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Asking the clergy: What can be gained from converting?

T. Abigail Murphy

T. Abigail Murphy Credit: The Episcopal Diocese of Long Island

About half of American adults have changed their faith during their lifetimes, a switch that often occurs as young adults move away from their parents, according to Pew Research Center studies. This week’s clergy discuss why some choose to explore and adopt a different faith.

The Rev. T. Abigail Murphy

Priest-in-Charge, St. Elisabeth’s Episcopal Church, Floral Park

I could answer with what is gained if you convert to my religion (Christianity), but you’ve heard it all before. From the theologically orthodox “salvation from sin and eternal life” to the questionable “God will be on your side” to the morally detestable “more votes for your political party,” this perspective is overrepresented. It is much more intriguing to think in general terms of what any individual gains by leaving the religion of birth or choice to join a completely different expression of faith, or to decide to join a religious organization when raised with no religious background, or to choose instead secular humanism, agnosticism, atheism, or a personal expression of spirituality without any formal religious affiliation.

The first benefit would likely be a fresh perspective on life, what has happened in the past and how to live in the future. Then, depending on the expression chosen, there might be a new, energizing community, some new areas of study for making meaning out of events both good and bad, and a new appreciation of self as someone valued by others. Comfort from the hardships and confusion we all experience from time to time might also be a benefit, or, alternatively, freedom from a sense of guilt or a way to distance ourselves from the priorities and expectations others insist must be ours as well. Ultimately, I believe what is most sought when converting in any direction is peace, joy, hope and a deeper connectedness with other people and, just maybe, with God.

Marie McNair

Media representative, Baha’is of Long Island:

The question of what can be gained by converting to a new religion has many answers, including an infusion of spirit, renewed sense of community and increased clarity of understanding. However, I think that the question really comes down to an understanding of the meaning and purpose of religion. Fundamental to the Baha’i teachings is the independent investigation of reality. Thus, every individual has the right and duty to investigate and decide what he or she believes without blindly following the beliefs of his or her ancestors. This freedom from the traditions of the past frees the mind from prejudices and opens it to seeing unity in the fundamental teachings of all religions. Baha’is believe in the essential oneness of all the world’s great faiths. We believe religions are part of a single system revealed at various stages by manifestations of God such as Buddha, Krishna, Moses, Jesus, Muhammad, and, most recently, Baha’u’llah. This concept of progressive revelation links the religions in one unbroken chain of guidance for humanity and confirms that the purpose of religion is to bring about unity and an increase in love, peace and kindness. It should never be the source of conflict, hate and war. If converting to a new religion comes after investigation of truth, and that religion increases unity and spiritual qualities that result in service to humanity, it brings wonderful things to the individual and our world. If, however, it leads to separation, conflict and hostility, it is better to have no religion at all.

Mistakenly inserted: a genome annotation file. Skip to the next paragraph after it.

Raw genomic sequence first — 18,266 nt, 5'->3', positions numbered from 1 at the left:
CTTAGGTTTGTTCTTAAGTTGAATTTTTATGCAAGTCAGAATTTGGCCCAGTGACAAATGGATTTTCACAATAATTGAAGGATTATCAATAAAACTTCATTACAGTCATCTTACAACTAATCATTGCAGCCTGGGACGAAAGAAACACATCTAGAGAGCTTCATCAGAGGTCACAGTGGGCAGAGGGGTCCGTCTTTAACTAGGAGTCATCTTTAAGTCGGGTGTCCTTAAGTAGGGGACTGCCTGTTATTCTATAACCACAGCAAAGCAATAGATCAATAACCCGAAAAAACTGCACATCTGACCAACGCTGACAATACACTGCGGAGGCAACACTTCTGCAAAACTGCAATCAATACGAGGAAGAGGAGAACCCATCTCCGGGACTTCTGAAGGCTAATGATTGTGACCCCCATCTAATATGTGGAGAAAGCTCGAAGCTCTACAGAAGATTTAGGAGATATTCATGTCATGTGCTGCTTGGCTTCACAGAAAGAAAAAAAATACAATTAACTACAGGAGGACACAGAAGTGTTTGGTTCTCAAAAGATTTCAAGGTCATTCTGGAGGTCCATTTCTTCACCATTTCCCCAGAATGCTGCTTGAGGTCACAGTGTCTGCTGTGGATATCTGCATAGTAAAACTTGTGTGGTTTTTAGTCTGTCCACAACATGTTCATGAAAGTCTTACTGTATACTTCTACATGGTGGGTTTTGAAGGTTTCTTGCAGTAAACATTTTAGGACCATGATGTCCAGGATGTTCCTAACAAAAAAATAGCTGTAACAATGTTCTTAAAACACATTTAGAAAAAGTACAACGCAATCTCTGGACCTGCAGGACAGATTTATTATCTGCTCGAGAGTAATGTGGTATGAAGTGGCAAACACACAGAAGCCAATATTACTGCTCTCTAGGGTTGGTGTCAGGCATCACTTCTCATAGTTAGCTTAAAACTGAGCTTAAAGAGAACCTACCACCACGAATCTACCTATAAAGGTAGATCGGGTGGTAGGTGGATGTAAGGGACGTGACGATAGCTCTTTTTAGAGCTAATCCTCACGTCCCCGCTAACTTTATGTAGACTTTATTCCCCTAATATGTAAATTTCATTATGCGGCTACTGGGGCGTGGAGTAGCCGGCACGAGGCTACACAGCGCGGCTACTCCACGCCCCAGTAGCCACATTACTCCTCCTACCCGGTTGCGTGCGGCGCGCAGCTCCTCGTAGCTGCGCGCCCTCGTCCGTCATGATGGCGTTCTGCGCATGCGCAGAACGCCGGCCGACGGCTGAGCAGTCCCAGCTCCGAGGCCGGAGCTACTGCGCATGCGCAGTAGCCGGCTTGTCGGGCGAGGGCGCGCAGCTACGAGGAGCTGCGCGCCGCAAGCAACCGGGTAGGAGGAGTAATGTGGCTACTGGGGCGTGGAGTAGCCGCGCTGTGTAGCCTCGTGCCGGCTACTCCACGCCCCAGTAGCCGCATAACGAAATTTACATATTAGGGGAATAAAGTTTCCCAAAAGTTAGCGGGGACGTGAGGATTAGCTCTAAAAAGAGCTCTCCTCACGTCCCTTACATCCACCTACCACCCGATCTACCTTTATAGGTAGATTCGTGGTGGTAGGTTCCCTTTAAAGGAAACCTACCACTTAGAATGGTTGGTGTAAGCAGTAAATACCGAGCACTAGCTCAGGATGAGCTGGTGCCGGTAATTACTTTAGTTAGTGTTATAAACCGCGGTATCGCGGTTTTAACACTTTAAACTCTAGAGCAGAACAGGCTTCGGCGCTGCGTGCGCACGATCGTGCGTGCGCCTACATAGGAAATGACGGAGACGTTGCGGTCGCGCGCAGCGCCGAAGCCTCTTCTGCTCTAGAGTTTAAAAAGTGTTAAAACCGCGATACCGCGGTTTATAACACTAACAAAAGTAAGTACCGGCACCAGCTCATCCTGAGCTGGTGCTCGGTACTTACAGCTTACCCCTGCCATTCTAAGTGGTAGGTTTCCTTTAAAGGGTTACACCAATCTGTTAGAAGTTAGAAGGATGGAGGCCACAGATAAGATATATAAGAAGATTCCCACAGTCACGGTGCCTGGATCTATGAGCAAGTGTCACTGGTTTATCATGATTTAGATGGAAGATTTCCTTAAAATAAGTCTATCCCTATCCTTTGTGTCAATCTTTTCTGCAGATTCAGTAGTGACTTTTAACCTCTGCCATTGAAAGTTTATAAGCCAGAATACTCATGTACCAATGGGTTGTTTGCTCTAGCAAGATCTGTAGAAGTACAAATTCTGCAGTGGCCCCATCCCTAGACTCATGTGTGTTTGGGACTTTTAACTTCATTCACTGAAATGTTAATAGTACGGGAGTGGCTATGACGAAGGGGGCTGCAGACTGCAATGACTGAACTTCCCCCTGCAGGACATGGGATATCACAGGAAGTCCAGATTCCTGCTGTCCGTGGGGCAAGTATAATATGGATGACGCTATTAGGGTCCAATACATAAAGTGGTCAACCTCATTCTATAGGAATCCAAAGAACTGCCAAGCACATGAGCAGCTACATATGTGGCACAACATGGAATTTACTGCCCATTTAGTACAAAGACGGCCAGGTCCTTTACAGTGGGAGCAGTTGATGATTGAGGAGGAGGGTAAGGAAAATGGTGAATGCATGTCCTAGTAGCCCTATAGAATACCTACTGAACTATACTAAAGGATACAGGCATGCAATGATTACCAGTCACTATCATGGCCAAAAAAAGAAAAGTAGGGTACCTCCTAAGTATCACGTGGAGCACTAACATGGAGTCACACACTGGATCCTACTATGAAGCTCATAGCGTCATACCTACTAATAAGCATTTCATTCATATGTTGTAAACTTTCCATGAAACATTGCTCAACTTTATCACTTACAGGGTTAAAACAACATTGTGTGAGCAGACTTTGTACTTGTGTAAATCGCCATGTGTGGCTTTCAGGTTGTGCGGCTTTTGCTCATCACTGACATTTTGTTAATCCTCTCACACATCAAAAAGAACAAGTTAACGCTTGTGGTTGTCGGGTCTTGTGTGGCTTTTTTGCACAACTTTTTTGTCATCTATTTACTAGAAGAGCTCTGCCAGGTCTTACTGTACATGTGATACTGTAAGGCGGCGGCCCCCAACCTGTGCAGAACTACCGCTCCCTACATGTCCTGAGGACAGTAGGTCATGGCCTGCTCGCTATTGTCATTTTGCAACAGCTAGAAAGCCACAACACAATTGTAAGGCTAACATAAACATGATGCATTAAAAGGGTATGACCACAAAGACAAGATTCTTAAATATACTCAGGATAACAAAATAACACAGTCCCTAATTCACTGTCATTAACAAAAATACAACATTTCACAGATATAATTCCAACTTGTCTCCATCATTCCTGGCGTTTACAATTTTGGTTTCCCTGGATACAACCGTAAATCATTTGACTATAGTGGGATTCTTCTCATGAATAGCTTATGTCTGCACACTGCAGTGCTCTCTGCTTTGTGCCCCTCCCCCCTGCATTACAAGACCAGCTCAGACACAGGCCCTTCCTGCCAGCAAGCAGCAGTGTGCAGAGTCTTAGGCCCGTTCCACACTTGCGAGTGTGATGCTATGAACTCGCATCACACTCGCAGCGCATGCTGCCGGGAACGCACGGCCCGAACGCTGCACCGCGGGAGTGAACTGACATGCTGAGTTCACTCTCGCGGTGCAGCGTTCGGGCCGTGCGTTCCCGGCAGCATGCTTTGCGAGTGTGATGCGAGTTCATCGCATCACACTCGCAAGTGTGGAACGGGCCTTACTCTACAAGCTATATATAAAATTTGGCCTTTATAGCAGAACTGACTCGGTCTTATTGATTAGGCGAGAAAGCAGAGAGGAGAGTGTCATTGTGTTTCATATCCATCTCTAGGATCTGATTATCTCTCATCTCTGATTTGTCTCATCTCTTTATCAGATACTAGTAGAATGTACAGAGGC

Rabbi Janet B. Liss

North Country Reform Temple, Glen Cove

I have found that people who convert to Judaism do it for many different reasons. Some convert because they want one religion in their household and feel that this is important for themselves and their future offspring. Some find Judaism compelling in ways that their childhood religion is not. Some opt for Judaism because not only is it a religion, but it is a way of life and offers a culture, a history and community. Converting is extremely personal. In my experience, most people who choose to convert were not raised in religious homes or were never able to accept the teachings they were exposed to in their youth. Judaism does not have dogmas that one must follow or believe other than a belief in one God. Many converts to Judaism find a warm, welcoming community that appreciates their wanting to be part of our faith. They are embraced and guided through their own personal journeys. In many congregations, converts often get very involved in synagogue life and eventually become board members and temple presidents. I have worked with a number of candidates through the years who, while members of congregations, embrace Judaism after being married and raising children. They then are more able to fully participate in their family’s Jewish life. People who choose to convert are seeking something spiritual in their lives. I am happy to help people make this choice when they are ready.

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